Interview: Karena Lam


One of HK’s most adored actresses, Karena Lam, is returning to the big screen this year after four years. And she’s also the official ambassador of this year’s Le French May fest. Arthur Tam asks why she’s back to work and finds out all about her French connections. Photography by Calvin Sit. Art direction by Jeroen Brulez

Karena Lam is the apple of Hong Kong’s eye. She’s one of the most beloved actresses in the city. Some say it’s her disarming smile, others it’s that charming personality and natural charisma. Girls want to be her and guys want to be with her – she’s virtually infallible in the eyes of the public. Well, that was until she got hitched, had two kids, became a full-time mum and semi-retired from the industry. Right? Nope – everyone still loves her.

Lam is truly an anomaly in Hong Kong’s entertainment industry. An import from Vancouver, her talent for singing was scouted early on as a doe-eyed 15-year-old ingénue. However, she didn’t really hit it off until she landed a series of bumper films in 2002, most notably playing Choy-lam – a sexually blossoming teen with an eye for her teacher, played by Jacky Cheung – in Ann Hui’s successful July Rhapsody. Lam won both the Best Supporting Actress Award and Best Newcomer Award at the Hong Kong Film Awards and the Golden Horse Awards that year. Afterward, she continued her streak with more top roles in movies like The Floating Landscape (2003), Koma (2004), Mob Sister (2005) and Claustrophobia (2008) – solidifying herself as both a respectable actress and HK’s darling. Audiences appreciated her approachability and, compared to other actresses in the early 2000s, Lam was a fresh, unadulterated alternative who didn’t seem caught up with media scandals or bogged down by immense pressure or too much work.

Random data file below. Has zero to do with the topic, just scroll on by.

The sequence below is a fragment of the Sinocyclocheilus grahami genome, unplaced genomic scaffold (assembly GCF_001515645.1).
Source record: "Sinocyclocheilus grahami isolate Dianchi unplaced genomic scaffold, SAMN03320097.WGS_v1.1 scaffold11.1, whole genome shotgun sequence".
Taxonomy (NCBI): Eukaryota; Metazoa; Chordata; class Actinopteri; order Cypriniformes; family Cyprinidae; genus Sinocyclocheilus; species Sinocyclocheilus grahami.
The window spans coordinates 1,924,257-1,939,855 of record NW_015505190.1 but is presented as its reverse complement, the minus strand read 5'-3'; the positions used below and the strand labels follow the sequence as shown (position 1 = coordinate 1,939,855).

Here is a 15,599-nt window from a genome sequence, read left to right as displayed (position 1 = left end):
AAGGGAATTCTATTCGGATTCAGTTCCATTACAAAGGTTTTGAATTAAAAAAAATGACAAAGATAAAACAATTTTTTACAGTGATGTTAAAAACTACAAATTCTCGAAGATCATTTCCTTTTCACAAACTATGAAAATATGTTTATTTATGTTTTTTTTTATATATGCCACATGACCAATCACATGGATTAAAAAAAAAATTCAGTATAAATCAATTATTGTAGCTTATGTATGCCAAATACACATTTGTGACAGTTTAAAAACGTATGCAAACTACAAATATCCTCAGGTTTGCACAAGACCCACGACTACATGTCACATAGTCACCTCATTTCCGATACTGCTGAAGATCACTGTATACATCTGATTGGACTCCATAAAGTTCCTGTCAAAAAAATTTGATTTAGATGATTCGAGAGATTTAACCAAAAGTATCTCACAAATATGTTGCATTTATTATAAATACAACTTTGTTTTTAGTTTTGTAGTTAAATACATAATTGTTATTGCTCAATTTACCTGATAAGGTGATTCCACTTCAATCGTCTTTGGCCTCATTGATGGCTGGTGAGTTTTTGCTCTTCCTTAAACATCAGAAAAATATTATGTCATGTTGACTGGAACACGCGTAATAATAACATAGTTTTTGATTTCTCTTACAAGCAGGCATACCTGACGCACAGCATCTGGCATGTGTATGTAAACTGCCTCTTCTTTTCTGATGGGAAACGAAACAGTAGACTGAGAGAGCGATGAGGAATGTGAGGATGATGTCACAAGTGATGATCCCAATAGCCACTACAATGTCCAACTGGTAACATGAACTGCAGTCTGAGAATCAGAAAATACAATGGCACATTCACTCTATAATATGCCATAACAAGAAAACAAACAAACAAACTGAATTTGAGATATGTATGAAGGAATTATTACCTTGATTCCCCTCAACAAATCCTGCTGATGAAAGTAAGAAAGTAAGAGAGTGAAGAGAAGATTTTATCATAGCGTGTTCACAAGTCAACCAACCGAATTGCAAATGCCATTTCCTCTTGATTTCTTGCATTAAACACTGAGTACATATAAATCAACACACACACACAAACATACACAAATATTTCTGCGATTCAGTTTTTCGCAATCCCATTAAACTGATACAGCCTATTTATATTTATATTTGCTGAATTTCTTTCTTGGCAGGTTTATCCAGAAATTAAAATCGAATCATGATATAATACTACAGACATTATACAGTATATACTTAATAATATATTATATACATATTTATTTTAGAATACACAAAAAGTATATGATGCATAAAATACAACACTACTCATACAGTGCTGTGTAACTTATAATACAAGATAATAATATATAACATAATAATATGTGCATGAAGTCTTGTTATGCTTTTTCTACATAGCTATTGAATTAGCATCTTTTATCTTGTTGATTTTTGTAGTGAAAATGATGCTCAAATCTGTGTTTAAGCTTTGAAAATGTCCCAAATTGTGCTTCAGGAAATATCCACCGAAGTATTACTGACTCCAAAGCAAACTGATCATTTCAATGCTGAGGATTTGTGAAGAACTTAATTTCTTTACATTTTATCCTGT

Now, after a four-year hiatus, the 37-year-old is heading back into the industry. And she’s doing it in style. Lam journeyed to France earlier this year with Hong Kong’s Le French May team so she could absorb Gallic culture first hand, with the aim of bringing her experiences back to our city as the ‘face’ of the annual two-month-long fest. She’s been a canny pick by the LFM team since  she was already well-versed in French culture, having studied, several years ago, at acting school in Paris. But in need of a refresher,  she visited the home of the late Bauhaus architect Le Corbusier, travelled around with guerrilla street artist Invader, watched the Lied Ballet and immersed herself in renaissance music at a 16th century castle. She may not be French – but she’s the ideal Hong Kong spokesperson for the ‘fête Français’ that started on May 1 and runs across the city until the end of June. Lam really knows her art and culture. Just ask her about it and she can go on and on. Trust us, we know.